PHOTOS BY JOSEPH DE LEO
When we asked Lindsey Adelman to shoot one of her new pieces for our Self Portrait column earlier this winter, she took this photo of her newest Agnes chandelier for Roll & Hill, aiming to contrast its luxe slickness with the industrial backdrop she’d discovered just outside her studio window. But she didn’t stop there — having gone to the trouble of descending all the way into the bowels of her building’s shaftway, she figured why not make a day of it? With her studio assistants dangling from poles and teetering atop ladders, she managed to hang two more new fixtures in the dingy setting: a wood-encased update on her signature Branching Bubble chandelier, and a series of lamps for The Future Perfect made from c-clamps and blown glass blobs. Here, she tells us how she got the shots.
“The day we did the Agnes shoot for Sight Unseen, we also shot these two fixtures. The Clamp Lamps are brand new and are available exclusively at The Future Perfect on Great Jones, where we’ll do an installation of them during ICFF. Barrett sources old clamps on eBay and beyond and we get them plated in brass — I suppose each clamp has its own story. Michiko Sakano blows glass into each one of them and lets it slump with gravity. The Branching Bubble chandelier is a new version with walnut tubing over the armature, and it’s just now available at BDDW.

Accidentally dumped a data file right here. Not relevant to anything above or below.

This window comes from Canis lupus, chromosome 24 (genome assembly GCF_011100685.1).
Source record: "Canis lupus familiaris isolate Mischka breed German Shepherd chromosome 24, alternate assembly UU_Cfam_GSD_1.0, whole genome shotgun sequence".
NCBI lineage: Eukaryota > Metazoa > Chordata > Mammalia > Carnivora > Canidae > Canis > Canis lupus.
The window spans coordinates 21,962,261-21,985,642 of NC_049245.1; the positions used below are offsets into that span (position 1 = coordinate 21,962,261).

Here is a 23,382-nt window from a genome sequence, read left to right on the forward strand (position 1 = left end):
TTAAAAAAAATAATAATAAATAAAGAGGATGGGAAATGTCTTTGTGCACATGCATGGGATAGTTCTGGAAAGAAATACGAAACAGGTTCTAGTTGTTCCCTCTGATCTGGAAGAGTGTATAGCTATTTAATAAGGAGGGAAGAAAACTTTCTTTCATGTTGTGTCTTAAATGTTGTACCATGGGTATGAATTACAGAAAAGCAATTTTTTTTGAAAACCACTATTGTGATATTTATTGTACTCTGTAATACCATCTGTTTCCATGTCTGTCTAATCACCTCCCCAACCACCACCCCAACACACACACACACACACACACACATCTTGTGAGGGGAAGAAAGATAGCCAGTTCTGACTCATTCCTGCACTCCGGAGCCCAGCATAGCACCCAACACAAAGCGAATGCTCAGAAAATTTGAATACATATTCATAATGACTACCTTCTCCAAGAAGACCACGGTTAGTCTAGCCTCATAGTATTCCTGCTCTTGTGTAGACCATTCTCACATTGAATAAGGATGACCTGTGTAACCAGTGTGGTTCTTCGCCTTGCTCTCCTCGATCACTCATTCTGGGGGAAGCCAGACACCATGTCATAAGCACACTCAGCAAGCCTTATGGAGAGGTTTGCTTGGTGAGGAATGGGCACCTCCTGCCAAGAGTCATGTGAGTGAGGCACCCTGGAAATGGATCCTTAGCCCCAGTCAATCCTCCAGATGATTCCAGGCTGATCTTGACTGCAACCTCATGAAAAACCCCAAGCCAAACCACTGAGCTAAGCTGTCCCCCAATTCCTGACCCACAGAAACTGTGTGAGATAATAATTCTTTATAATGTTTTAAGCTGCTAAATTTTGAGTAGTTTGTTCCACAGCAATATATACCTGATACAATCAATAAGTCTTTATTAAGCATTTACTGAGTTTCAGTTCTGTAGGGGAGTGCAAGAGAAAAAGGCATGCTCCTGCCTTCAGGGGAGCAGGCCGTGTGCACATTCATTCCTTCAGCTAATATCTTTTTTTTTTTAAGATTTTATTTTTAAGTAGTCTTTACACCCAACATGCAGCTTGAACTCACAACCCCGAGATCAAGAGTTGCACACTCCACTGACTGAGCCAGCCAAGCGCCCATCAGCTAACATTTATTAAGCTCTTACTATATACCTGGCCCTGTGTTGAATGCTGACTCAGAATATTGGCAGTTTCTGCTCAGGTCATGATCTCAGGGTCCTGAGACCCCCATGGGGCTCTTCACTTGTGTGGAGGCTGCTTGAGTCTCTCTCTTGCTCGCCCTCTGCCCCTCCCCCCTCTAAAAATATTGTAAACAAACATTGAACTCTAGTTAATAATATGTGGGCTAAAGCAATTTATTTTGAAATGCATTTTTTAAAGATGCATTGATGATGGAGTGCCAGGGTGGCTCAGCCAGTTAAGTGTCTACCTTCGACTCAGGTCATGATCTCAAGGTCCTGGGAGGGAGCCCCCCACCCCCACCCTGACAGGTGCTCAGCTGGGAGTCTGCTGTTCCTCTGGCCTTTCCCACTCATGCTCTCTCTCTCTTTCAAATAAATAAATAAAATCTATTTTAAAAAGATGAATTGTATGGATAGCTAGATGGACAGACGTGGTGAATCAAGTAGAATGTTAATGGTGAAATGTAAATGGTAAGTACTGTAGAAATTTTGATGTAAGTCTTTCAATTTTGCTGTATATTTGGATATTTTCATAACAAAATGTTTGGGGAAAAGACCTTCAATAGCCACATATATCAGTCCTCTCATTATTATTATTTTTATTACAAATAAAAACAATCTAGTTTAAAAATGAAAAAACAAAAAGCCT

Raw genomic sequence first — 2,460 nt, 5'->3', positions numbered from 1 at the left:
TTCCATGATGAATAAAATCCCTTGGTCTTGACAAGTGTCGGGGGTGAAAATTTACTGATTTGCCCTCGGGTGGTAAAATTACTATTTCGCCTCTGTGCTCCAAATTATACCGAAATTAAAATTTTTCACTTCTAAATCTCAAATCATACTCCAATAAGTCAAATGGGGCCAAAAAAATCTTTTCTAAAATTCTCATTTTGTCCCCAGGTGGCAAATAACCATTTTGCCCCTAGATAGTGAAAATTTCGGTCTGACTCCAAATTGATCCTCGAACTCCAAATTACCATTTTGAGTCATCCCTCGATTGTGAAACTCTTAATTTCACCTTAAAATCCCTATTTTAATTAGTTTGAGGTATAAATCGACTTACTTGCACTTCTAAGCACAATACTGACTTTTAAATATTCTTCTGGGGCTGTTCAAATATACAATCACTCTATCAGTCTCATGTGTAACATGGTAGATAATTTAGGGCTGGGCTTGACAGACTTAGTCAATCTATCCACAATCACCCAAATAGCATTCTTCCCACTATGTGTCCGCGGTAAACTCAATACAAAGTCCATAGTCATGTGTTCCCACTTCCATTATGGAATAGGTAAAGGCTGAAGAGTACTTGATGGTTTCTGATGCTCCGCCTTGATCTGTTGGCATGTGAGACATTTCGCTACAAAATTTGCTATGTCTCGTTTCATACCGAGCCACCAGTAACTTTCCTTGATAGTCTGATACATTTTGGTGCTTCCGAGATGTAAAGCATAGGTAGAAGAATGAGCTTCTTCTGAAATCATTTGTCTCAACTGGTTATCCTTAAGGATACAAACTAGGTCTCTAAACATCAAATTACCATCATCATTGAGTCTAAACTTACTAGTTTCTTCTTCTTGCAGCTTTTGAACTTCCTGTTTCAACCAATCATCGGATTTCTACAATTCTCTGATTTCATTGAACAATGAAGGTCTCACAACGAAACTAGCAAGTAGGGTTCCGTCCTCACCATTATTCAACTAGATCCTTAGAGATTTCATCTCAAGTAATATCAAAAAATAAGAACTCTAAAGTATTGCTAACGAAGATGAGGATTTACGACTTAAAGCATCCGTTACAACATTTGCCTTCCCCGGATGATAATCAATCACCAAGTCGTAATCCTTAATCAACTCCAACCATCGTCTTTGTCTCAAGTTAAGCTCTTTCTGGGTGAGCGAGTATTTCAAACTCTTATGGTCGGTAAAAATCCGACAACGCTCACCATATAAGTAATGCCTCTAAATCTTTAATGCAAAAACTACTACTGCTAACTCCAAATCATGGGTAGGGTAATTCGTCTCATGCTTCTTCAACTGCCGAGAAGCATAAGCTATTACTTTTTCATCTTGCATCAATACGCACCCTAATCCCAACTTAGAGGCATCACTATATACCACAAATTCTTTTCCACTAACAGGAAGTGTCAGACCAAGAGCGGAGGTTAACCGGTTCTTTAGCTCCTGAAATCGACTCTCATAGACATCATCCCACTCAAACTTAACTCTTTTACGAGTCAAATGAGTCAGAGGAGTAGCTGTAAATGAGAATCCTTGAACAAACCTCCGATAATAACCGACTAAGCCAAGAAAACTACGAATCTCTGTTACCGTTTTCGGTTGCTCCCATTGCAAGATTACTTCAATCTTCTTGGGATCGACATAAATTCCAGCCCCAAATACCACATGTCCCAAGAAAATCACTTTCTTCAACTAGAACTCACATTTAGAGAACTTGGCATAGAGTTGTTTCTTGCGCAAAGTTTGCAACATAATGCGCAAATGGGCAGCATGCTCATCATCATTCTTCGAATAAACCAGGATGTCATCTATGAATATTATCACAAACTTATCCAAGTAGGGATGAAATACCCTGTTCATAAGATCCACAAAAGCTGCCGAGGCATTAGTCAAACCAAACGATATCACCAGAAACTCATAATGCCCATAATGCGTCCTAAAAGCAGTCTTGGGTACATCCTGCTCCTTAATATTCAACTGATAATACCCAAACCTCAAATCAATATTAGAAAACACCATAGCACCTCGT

“For this half of the shoot, first we piled up people’s weird grungy furniture and dead plants to make these pillars, which we hung the new Branching Bubble above. Then we put five Clamp Lights over a disgusting picnic table, in the bowels of the building’s shaftway, underneath the fire escape. I styled it; I ran up the fire escape and got people’s cigarettes and ash trays and coffee cans. Then you see these really pretty plated clamps that are gleaming in the midst of this. I had to make amends with many of my neighbors because plants were falling over and spilling through the fire escape, and I was running around trying to apologize everywhere, returning the ash trays and trying to explain what we were doing. A photo studio worked in the dark for two hours for us because their lights were shining too harshly out the windows on our fixtures. And Barrett ripped her pants. That was a bummer.”